The angry aristocrat rushes into the blacksmith’s stall.
“You there! This set of padlocks you sold me, not only failed to keep out a thief, it probably could not keep out the three urchins standing outside this so-called shop. You sir should seriously consider a life of adventure, since I will destroy your reputation in this town. I demand my gold, sir!”
Section 15: Background & Class Questions
In this section, we tie up a few loose ends. Exactly when did you become the Undertaker’s Assistant? What event led you to steal important items from the King and become the Criminal you are? What happened that led you to find Primal Spirits were calling you versus the various churches that surround you? How exactly did that trinket end up in your possession?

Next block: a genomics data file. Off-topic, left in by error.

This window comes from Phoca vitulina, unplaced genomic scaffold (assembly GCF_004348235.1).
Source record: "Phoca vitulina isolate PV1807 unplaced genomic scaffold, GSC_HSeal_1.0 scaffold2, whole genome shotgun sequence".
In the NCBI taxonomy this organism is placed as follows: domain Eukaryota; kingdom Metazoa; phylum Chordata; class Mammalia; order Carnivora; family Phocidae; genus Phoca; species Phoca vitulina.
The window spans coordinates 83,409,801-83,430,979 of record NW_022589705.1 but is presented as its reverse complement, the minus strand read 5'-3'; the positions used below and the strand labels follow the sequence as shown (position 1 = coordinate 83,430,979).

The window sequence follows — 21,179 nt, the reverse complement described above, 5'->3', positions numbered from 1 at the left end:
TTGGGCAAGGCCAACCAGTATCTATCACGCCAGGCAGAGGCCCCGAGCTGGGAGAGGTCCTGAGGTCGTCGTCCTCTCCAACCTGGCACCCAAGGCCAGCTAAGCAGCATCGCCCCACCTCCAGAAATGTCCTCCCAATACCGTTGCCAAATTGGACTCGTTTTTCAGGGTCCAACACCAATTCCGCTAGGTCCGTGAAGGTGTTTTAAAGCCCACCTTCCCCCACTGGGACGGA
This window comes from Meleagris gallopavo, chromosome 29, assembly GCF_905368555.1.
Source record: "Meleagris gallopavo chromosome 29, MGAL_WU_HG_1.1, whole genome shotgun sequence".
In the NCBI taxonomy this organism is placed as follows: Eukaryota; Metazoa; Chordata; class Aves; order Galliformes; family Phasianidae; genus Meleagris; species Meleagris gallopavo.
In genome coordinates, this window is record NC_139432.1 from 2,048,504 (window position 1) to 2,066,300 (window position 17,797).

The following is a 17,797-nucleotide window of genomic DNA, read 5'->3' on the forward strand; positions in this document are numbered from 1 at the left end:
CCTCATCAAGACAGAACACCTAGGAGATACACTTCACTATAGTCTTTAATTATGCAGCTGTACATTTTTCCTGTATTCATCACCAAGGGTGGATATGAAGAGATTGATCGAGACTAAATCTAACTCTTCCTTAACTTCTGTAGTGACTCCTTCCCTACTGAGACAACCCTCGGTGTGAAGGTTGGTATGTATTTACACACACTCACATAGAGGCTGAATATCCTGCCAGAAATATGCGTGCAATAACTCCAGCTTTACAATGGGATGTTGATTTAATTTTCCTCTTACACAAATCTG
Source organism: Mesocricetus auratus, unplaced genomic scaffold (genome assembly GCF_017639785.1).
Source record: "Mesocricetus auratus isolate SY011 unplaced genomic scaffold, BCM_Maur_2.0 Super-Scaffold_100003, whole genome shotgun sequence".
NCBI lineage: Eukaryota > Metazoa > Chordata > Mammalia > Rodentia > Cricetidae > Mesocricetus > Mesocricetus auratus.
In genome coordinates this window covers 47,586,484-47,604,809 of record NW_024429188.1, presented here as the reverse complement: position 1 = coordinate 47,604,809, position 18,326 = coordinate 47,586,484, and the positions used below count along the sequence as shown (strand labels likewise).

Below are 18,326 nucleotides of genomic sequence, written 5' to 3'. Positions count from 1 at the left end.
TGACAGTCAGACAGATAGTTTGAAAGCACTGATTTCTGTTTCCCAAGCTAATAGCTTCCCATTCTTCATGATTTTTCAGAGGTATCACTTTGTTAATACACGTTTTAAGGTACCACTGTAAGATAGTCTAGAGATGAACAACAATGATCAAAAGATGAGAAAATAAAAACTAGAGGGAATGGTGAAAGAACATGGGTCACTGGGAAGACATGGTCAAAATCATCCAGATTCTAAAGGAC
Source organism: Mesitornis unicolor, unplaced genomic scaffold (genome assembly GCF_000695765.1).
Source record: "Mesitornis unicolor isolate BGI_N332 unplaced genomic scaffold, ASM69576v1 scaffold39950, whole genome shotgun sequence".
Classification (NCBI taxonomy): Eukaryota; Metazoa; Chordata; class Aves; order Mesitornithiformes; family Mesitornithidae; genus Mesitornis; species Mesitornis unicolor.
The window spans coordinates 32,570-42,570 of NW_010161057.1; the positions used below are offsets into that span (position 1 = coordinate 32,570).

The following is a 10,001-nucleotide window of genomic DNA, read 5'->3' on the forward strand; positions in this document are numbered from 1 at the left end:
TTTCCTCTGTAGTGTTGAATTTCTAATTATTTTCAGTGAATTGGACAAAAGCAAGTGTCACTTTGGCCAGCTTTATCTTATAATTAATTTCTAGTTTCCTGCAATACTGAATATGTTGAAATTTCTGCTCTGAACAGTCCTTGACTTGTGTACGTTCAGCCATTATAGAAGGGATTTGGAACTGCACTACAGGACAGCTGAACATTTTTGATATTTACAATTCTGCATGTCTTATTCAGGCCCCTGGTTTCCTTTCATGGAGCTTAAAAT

The first group of questions has players really dig into their character’s past about their backgrounds, known languages, particular skills and tools, magical focuses, and then their religion.
This second grouping asks a few important question about their character’s connection to their current specialty. A few of these ideas may have come to the table earlier, but now is the time to get them written.
The last two questions has the players connect their trinkets to their character’s stories.
DM tip: I have every player who creates a wizard also create an “arcane mark” that represents their arcane signature and is left behind like a fingerprint where the magic was manipulated. Here is a sample of arcane marks that I include with the character questionnaire. I usually show Wizard marks from previous campaigns as world canon.
Next time, we define a life-altering conflict, wrap up some final thoughts, and name our new characters.